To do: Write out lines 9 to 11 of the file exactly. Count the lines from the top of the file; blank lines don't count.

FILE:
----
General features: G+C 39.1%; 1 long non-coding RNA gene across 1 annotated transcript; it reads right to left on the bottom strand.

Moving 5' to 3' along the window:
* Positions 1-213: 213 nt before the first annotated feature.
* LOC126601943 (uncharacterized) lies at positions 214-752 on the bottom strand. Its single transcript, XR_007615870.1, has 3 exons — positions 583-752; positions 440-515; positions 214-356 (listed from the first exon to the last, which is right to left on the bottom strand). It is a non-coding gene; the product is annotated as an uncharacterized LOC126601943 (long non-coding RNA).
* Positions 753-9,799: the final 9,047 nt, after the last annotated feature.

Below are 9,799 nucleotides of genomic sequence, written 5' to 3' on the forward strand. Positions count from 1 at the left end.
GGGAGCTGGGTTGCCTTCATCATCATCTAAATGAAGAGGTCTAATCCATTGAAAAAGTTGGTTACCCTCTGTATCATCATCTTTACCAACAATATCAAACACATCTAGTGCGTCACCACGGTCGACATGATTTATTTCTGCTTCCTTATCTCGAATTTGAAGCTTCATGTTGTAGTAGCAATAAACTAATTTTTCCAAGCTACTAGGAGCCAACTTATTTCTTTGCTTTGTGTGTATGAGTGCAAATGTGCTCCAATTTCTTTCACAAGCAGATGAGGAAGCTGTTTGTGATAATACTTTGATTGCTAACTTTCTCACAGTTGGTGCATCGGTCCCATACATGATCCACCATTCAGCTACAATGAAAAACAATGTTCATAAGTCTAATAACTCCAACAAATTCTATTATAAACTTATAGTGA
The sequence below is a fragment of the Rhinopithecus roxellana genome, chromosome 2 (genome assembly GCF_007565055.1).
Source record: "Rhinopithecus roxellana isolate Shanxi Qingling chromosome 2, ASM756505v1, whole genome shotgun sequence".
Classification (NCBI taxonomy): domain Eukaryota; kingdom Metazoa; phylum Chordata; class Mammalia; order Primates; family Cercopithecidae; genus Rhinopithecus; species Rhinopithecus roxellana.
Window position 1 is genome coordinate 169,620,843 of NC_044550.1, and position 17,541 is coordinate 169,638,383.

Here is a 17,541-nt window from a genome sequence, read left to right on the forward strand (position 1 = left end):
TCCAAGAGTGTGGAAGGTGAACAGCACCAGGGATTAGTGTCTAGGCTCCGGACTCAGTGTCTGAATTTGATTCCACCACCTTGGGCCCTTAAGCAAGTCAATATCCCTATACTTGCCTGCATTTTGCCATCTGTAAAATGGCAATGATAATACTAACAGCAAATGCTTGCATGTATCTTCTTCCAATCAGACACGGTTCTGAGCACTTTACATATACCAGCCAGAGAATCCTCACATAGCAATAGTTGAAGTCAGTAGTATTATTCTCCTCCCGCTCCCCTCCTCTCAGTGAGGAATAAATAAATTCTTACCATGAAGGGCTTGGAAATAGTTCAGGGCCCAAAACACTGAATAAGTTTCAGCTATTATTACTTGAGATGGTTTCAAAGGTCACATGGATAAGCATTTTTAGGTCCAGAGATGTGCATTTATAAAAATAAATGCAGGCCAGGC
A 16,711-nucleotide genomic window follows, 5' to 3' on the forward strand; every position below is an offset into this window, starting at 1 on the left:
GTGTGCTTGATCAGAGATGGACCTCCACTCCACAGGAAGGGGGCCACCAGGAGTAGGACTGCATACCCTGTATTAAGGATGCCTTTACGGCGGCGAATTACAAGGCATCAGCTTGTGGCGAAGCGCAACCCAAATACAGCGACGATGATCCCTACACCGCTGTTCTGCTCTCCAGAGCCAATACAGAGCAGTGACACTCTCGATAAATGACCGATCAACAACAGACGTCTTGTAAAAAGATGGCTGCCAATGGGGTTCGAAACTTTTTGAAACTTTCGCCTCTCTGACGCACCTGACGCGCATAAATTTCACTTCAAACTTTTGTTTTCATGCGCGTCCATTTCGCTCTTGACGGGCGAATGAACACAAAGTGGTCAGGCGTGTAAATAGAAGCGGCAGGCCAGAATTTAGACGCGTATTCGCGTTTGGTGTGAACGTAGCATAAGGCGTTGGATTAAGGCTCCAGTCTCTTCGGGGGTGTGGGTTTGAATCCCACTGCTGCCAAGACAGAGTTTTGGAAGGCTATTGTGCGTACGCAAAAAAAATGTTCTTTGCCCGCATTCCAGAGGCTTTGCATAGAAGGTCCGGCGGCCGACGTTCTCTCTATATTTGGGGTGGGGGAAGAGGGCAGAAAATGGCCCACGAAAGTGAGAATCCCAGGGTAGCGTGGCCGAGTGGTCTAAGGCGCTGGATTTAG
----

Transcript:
Source record: "Rhinopithecus roxellana isolate Shanxi Qingling chromosome 2, ASM756505v1, whole genome shotgun sequence".
Classification (NCBI taxonomy): domain Eukaryota; kingdom Metazoa; phylum Chordata; class Mammalia; order Primates; family Cercopithecidae; genus Rhinopithecus; species Rhinopithecus roxellana.
Window position 1 is genome coordinate 169,620,843 of NC_044550.1, and position 17,541 is coordinate 169,638,383.